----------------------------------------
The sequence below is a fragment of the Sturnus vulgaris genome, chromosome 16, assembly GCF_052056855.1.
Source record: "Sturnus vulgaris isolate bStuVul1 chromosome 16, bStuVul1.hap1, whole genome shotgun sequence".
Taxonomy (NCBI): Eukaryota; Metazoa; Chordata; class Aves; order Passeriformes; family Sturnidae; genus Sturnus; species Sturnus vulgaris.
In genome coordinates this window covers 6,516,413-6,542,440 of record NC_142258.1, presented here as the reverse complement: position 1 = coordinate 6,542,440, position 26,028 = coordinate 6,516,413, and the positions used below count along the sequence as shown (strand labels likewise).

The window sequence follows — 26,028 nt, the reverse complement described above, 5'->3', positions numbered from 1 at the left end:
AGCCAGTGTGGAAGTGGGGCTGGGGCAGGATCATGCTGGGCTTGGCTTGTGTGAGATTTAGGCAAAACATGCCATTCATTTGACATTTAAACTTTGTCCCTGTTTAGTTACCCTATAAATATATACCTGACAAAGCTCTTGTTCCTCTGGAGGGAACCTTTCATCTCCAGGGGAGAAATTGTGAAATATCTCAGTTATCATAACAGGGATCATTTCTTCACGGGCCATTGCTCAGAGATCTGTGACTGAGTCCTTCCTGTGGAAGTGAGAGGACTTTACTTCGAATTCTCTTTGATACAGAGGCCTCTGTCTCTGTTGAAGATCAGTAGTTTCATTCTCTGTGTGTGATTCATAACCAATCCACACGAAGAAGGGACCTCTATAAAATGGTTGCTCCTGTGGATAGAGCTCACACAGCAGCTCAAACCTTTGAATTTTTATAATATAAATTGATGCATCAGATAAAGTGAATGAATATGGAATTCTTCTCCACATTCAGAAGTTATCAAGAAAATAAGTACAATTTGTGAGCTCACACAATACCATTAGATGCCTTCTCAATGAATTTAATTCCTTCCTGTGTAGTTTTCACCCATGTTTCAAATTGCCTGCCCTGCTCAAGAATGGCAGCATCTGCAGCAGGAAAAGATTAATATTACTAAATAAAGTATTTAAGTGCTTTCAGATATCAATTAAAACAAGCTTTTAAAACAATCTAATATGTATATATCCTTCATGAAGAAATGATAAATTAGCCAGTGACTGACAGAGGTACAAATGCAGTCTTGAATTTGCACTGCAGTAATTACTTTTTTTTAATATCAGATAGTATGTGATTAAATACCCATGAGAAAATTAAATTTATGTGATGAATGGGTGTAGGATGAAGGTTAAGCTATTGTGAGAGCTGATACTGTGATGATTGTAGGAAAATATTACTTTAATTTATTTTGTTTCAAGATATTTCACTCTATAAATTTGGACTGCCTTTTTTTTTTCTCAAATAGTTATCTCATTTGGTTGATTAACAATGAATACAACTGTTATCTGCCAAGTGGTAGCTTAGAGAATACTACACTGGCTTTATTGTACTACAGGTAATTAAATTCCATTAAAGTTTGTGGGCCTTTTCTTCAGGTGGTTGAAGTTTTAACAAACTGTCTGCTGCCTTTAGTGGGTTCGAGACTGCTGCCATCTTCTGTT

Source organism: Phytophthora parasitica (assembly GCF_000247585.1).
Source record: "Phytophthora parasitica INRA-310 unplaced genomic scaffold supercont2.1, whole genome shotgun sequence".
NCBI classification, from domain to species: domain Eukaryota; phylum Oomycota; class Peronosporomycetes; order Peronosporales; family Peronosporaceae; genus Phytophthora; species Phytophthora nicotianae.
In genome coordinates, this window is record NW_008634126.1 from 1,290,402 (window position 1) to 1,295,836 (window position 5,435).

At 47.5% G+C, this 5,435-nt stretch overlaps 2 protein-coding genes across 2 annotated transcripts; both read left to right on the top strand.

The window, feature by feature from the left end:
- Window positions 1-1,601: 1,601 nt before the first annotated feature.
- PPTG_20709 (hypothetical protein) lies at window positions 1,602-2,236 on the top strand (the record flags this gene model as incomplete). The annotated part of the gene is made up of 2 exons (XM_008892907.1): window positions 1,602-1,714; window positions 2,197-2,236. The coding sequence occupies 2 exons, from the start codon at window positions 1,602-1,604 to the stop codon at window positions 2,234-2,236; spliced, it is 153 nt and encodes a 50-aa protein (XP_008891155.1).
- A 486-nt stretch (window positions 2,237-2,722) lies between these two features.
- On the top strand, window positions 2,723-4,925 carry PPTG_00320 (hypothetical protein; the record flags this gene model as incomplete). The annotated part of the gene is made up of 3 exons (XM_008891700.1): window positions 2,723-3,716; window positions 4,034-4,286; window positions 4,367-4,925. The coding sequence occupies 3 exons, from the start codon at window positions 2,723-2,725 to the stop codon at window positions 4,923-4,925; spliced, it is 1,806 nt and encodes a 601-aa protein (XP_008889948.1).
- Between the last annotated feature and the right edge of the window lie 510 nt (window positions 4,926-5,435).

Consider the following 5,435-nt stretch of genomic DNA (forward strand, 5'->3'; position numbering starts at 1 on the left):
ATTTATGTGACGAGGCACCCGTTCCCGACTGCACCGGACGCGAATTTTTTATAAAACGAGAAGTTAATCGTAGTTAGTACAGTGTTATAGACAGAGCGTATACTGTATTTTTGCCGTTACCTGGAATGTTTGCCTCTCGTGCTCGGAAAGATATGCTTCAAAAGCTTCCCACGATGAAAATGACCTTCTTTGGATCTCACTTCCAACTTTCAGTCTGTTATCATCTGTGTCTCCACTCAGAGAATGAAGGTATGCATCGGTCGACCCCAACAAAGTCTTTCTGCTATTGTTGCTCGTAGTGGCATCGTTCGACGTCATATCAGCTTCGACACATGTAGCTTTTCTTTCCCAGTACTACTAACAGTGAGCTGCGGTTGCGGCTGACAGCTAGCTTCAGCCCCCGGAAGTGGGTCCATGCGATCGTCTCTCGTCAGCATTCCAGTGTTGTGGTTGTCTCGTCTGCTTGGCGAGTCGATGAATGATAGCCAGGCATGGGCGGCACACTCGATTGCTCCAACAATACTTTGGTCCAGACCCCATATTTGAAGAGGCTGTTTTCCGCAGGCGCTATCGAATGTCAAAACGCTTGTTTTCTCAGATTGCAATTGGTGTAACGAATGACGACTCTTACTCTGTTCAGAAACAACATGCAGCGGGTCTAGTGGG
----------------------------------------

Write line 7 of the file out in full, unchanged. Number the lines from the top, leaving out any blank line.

Source organism: Phytophthora parasitica (assembly GCF_000247585.1).